Some people, a lot of people, treat René Descartes as a sort of bogeyman of modern philosophy. Somehow, in the first half of the seventeenth century, Descartes sundered the seamless fabric of Being into two factions, mind and body, a thinking thing and an extended thing, res cogitans and res extensa. With that dualism set in place, soul was thereby evacuated from the universe…except for a tiny piece of property that soul could rent out in the human head, accessed through a steep driveway in the pineal gland. In a universe devoid of soul, humans lost any motivation or justification for caring about anything beyond the solipsistic ego. Thanks a lot, René! There’s no concern for other humans, for community, or for the natural world. Mechanistic thinking thus spurred the rapacious destruction of ecosocial integrity through the development of industrial technologies and market economies. Now, as humans are sawing off the environmental limb that we’re sitting on, it’s more urgent than ever to overcome Cartesian dualism and find a way back into the seamless interconnectivity of existence. No, not really. Something is very wrong with that story. “In order to seek truth,” as Descartes says in his Principles of Philosophy, “it is necessary once in the course of our life to doubt, as far as possible, of all things.” Well, one of the things of which I’m doubtful is the idea that dualism is what’s wrong with Descartes.
Still thinking of bodies, remembering Spinoza’s point that no one has yet determined what a body can do. This is a crucial point for ontological accounts of bodies as well as for ethicopolitical interactions with bodies. Don’t just create new determinations of what bodies are. Create open situations for the activation of the virtual capacities harbored in the unfathomable indeterminacy of bodies.
Still thinking of bodies, colliding and colluding with the “participatory ecologies” of the distributed, complex, relational body articulated in Erin Manning’s new work of philosophical choreography, Always More Than One: Individuation’s Dance (Duke, 2013), p. 110-122.
More-than its taking-form, “body” is an ecology of processes (and practices, as Isabelle Stengers might say) always in co-constellation with the environmentality of which it is part. A body is a complex activated through phases in collision and collusion, phasings in and out of processes of individuation that are transformed—transduced—to create new iterations not of what a body is but of what a body can do. What we tend to call “body” and what is experienced as the wholeness of a form is simply one remarkable point, one instance of a collusion materializing as this or that. [..] Continuity and discontinuity commingling to activate the singular in a field of difference. (p. 19)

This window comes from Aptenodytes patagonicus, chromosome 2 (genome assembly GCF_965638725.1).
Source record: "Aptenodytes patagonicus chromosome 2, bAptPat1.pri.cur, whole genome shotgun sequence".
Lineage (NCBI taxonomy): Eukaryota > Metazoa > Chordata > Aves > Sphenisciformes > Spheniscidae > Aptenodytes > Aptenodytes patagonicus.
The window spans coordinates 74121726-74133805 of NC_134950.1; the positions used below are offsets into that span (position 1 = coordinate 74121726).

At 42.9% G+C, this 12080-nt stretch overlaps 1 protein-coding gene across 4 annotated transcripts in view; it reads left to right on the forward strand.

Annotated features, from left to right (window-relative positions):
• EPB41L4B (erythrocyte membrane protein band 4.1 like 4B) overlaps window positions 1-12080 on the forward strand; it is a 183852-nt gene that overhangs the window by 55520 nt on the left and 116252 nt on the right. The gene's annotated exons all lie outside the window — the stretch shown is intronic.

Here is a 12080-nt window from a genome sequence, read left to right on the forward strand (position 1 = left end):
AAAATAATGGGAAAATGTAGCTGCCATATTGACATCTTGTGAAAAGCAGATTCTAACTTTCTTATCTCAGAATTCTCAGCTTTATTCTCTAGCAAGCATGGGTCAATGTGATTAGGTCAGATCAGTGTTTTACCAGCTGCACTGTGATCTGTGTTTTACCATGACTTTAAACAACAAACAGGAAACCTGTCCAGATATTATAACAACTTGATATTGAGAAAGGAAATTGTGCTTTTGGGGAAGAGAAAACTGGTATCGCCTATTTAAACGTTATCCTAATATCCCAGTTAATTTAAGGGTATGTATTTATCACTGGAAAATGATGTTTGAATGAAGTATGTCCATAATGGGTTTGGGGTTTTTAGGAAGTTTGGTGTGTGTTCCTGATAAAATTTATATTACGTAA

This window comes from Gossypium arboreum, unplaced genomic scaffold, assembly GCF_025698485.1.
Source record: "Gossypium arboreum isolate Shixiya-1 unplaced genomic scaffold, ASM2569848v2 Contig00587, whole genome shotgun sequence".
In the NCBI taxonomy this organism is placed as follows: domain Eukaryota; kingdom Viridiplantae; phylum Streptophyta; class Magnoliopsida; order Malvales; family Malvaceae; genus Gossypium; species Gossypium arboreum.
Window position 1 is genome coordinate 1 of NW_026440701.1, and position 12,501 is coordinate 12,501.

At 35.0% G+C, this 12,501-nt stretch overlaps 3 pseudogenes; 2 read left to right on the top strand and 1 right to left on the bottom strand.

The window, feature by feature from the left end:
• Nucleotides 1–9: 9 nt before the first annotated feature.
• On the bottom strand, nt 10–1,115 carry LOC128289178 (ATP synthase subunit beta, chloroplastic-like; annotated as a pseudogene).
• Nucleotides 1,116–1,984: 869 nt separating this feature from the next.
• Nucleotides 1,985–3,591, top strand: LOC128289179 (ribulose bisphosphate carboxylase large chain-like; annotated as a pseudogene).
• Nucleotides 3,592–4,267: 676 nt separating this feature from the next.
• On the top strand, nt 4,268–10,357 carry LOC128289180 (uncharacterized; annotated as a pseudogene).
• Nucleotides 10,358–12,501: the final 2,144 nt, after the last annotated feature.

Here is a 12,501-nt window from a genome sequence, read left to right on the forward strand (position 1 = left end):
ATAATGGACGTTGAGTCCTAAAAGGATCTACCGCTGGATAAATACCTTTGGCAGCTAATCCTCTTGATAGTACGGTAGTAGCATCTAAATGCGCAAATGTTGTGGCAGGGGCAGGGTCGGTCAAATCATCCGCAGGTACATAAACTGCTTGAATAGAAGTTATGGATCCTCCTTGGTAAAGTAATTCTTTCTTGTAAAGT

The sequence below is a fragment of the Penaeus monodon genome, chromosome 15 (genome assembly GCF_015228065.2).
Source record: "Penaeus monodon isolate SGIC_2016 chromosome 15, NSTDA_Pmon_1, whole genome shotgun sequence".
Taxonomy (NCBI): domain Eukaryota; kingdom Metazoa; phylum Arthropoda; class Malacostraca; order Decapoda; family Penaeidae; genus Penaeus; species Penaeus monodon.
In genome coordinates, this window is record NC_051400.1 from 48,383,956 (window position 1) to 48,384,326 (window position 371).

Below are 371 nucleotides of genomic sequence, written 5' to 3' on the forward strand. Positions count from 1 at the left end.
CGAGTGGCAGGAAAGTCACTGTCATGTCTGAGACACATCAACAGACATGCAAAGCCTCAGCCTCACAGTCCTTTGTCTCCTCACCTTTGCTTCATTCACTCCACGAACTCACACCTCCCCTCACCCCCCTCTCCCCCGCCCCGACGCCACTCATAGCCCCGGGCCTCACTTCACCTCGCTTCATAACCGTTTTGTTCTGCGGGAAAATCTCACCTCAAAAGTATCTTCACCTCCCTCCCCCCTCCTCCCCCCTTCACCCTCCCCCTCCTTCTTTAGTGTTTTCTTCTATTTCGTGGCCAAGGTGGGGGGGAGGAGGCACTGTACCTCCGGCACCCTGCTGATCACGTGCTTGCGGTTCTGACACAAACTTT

The inventive task of the ecology of practices that Stengers calls “cosmopolitics” is not simply to map relations of difference, but to activate virtual singularities….
Singularities of the cosmos unite!
One of Deleuze’s greatest (and most frequently cited) questions: “Why is philosophy so compromised with God?” The question comes from a course on Spinoza in 1980.
Throughout most of its history, philosophy has been so involved with discussions of God that the philosophy-theology boundary seems extremely vague. Why do philosophers focus so extensively on God and God-talk? He responds to the question through an analogy with the prevalence of God in modern painting.
Why is there so much focus on God in modern painting? One way of thinking about it is this: the artistic activity of painting wells up out of religious feeling, such that painting inevitably expresses some religious dependence on or devotion to divinity. In that case, religion is an inevitable constraint on art: the necessary dependence of art on human-divine relationships. Deleuze isn’t interested in that way of thinking about it. He risks another hypothesis.
For modern painters, God is not a necessary constraint, but is a site of “maximum emancipation.” With God, the painter can do things that can’t be done with humans or other creatures. With God, painting finds “a kind of freedom for itself that it would never have found otherwise.” This means that a pious and impious painter “are not opposed to each other because the way painting invests the divine is a way which is nothing but pictorial,” which is to say, nothing but artistic conditions for the “racial emancipation” of the painter and of the lines, colors, and forms of the world.
“With God, everything is permitted.” God allows the painter to break with the paradigm of representation: “to achieve a liberation of forms, to push the forms to the point where the forms have nothing to do with an illustration. […] the lines and colors lose all necessity to be verisimilar […] to resemble something. It’s the great enfranchisement of lines and colors […].” This liberation from representation means that the use of God also liberates painting from religion, theology…and God. “So much so that, in a sense, atheism has never been external to religion: atheism is the artistic power [puissance] at work on [travaille] religion.”
Just as painters used God to liberate percepts and affects, philosophers are so compromised with God because they are using God to liberate concepts from representation (thus liberating concepts from any representation of God and, mutatis mutandis, having done with the judgments of God). Atheism is the conceptual puissance at work on religion. Spinoza’s pantheistic atheism is a case in point.
This is not postsecular or postmodern theology cleverly defining itself as atheism. In this Spinoza course, Deleuze is explicitly affirming atheism, secularism, and modernity for their subordination of God to the demands of speculative philosophical invention. Atheism is the philosophy of religion.